“Slapped”: SFUSD students react to Ann Su’s racist comments

Three high school teenagers from the San Francisco Unified School District spoke with KQED to share their reactions to Sue’s comments. Uniformly, the teens felt that her characterizations of Black and Latino families, especially when it came to her own family, were completely untrue.

What did Shu say?

As part of a school board candidate survey she completed for a parent advocacy group ahead of the November 2022 election, Sue said black and brown families were not adequately supporting their children’s education. I am writing.

The statement is in response to the question of how to improve the performance of marginalized students in San Francisco. Hsu wrote:

“Having been so limited in the last four months to the task of educating marginalized students, especially in black and brown communities, one of the biggest challenges has been the lack of family support for those students. A precarious home environment caused by housing, food insecurity, and parents’ lack of encouragement to focus on learning can make children less focused or more focused on learning. It becomes a more difficult task for teachers as they have to address students’ emotional and behavioral issues before teaching them…it’s not fair to teachers.”

Sue apologized for her Twitter comment As soon as they surfaced publicly. At her board meeting last week, she apologized in person and even voted alongside her colleagues on her own advice, with more than a dozen organizations and city officials urging Xu to resign. rice field. Many organizations and officials, including Mayor Breed of London, have publicly stated that Su should stay in office and use this opportunity to grow and learn from her mistakes.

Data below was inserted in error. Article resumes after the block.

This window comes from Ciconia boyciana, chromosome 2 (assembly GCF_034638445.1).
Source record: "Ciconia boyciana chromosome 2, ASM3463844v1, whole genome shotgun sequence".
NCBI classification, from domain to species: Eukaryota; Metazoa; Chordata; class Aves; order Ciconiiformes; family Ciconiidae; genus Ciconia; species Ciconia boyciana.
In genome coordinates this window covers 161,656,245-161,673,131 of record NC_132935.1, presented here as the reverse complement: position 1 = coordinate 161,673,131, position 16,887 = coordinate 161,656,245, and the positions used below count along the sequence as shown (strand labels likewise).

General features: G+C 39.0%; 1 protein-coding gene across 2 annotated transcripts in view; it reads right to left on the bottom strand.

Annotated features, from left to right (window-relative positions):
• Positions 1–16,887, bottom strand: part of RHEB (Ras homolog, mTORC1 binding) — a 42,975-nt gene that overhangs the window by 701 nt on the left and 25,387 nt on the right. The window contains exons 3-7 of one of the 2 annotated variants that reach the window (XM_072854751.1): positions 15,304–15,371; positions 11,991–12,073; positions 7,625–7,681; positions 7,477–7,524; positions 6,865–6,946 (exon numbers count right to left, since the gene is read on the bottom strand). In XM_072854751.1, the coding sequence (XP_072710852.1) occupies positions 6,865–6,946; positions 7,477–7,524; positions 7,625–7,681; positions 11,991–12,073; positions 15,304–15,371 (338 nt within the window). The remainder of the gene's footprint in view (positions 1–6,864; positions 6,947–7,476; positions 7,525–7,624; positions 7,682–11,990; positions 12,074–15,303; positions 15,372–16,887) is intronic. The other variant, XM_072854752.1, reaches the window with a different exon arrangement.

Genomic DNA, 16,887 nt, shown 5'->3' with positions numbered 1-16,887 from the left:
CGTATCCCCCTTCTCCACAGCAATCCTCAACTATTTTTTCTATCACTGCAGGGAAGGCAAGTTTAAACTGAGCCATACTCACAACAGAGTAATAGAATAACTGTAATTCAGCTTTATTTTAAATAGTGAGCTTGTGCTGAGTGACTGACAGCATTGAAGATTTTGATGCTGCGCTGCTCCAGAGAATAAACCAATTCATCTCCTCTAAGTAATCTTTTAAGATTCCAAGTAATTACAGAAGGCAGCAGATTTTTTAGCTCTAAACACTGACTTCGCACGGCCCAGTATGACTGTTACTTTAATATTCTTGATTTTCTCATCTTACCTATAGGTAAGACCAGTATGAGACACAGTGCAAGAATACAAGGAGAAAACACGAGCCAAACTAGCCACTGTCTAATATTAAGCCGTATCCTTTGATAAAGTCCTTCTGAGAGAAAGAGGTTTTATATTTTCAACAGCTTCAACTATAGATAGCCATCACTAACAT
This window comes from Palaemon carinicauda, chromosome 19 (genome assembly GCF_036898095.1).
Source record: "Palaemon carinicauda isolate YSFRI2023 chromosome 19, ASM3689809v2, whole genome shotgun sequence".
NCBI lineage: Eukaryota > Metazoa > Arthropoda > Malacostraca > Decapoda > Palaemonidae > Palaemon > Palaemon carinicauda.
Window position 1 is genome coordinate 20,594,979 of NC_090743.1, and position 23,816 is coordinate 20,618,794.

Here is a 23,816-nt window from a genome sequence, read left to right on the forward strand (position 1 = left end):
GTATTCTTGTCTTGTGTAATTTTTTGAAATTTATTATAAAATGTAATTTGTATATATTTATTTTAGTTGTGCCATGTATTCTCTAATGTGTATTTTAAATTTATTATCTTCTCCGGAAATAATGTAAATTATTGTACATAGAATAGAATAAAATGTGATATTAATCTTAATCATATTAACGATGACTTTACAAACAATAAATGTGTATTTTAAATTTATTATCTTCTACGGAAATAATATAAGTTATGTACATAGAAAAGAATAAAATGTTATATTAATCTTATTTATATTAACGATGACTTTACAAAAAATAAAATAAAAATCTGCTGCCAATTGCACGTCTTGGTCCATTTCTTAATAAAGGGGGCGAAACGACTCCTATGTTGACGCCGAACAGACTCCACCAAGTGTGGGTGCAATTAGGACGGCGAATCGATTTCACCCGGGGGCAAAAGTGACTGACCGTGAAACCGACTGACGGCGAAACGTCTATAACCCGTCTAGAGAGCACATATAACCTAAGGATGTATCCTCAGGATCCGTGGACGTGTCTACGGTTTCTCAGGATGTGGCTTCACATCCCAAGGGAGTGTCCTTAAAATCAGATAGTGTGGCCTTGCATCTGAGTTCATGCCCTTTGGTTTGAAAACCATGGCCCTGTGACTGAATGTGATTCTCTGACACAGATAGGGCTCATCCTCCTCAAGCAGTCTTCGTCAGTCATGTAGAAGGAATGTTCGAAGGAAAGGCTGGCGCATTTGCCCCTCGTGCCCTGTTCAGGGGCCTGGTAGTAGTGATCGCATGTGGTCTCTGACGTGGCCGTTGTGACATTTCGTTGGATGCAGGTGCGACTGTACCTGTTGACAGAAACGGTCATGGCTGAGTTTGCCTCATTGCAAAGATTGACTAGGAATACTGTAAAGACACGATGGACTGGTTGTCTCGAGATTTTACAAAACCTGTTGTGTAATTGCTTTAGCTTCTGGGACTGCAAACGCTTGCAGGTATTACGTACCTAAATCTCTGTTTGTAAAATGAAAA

Students looking back on Shu’s comments

The youth leaders we spoke with work with two organizations: the China Progressive Society and the Coleman Advocacy Group for Children and Youth. Coleman Advocates released a statement condemning the remarks, but neither organization has taken a position on whether his Mr Hsu should step down.Organizations often take cues from youth leaders.

Each student expressed concern that harmful stereotypes would influence Sue’s decision-making for the San Francisco Board of Education and endanger their classmates through bad policies.

Selser Seth wanted to set the record straight — black families absolutely value learning. She says her mother cares a lot about her education and she always lets her improve her grades.

Seth says he likes both music and science. She was a DJ spinning tracks for dancers at her San Francisco festival Carnival in May. She also shared the story of her academic delight when she recently dissected a pregnant shark.

“We had a scalpel, we had a little tray, and we just cut the stomach and cut the tissue,” she said. However, he admits, “It was quite troublesome.”

Seth felt that Hsu’s comments not only failed to account for other black students, but made them feel underrepresented on the board.

Briseis Portillo, a 16-year-old Salvadoran-American, felt the Latinx community was being unfairly punished.

“It was like a slap in the face,” she said.

Portillo says Hsu knew he was wrong, but he still did the damage.

“I think racism should never be tolerated,” she said.

Portillo said she met Hsu through Coleman Advocates about a week before her racist comments went public. After they surfaced, Coleman Advocates students said the current proposal to allow SFUSD public school students to vote on school board proposals would run counter to the Black and Latino communities. said he hopes it will be commensurate with the policy choices made by

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